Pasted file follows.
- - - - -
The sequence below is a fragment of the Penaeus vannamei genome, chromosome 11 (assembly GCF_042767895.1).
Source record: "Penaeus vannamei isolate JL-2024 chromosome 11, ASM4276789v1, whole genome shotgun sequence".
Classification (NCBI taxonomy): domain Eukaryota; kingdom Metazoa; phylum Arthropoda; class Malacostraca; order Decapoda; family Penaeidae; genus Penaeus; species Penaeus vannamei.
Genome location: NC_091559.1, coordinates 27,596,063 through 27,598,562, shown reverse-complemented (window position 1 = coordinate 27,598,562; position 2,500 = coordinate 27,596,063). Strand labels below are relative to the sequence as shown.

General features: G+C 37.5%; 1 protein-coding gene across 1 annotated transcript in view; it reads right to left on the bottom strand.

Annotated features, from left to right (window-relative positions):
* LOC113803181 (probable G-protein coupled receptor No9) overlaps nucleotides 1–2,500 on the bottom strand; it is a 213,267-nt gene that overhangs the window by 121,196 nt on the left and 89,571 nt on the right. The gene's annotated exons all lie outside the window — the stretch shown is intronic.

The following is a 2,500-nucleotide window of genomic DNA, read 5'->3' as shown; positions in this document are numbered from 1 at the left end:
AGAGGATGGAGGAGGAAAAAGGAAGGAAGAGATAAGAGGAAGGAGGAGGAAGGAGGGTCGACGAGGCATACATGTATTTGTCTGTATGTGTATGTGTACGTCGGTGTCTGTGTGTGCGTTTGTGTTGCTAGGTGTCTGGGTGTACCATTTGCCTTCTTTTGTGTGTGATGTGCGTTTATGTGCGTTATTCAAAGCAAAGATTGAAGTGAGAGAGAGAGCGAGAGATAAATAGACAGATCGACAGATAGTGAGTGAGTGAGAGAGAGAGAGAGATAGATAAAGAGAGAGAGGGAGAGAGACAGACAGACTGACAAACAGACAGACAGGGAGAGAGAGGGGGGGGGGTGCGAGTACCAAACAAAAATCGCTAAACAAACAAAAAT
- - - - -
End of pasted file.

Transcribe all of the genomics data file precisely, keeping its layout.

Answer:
The sequence below is a fragment of the Penaeus vannamei genome, chromosome 11 (assembly GCF_042767895.1).
Source record: "Penaeus vannamei isolate JL-2024 chromosome 11, ASM4276789v1, whole genome shotgun sequence".
Classification (NCBI taxonomy): domain Eukaryota; kingdom Metazoa; phylum Arthropoda; class Malacostraca; order Decapoda; family Penaeidae; genus Penaeus; species Penaeus vannamei.
Genome location: NC_091559.1, coordinates 27,596,063 through 27,598,562, shown reverse-complemented (window position 1 = coordinate 27,598,562; position 2,500 = coordinate 27,596,063). Strand labels below are relative to the sequence as shown.

General features: G+C 37.5%; 1 protein-coding gene across 1 annotated transcript in view; it reads right to left on the bottom strand.

Annotated features, from left to right (window-relative positions):
* LOC113803181 (probable G-protein coupled receptor No9) overlaps nucleotides 1–2,500 on the bottom strand; it is a 213,267-nt gene that overhangs the window by 121,196 nt on the left and 89,571 nt on the right. The gene's annotated exons all lie outside the window — the stretch shown is intronic.

The following is a 2,500-nucleotide window of genomic DNA, read 5'->3' as shown; positions in this document are numbered from 1 at the left end:
AGAGGATGGAGGAGGAAAAAGGAAGGAAGAGATAAGAGGAAGGAGGAGGAAGGAGGGTCGACGAGGCATACATGTATTTGTCTGTATGTGTATGTGTACGTCGGTGTCTGTGTGTGCGTTTGTGTTGCTAGGTGTCTGGGTGTACCATTTGCCTTCTTTTGTGTGTGATGTGCGTTTATGTGCGTTATTCAAAGCAAAGATTGAAGTGAGAGAGAGAGCGAGAGATAAATAGACAGATCGACAGATAGTGAGTGAGTGAGAGAGAGAGAGAGATAGATAAAGAGAGAGAGGGAGAGAGACAGACAGACTGACAAACAGACAGACAGGGAGAGAGAGGGGGGGGGGTGCGAGTACCAAACAAAAATCGCTAAACAAACAAAAAT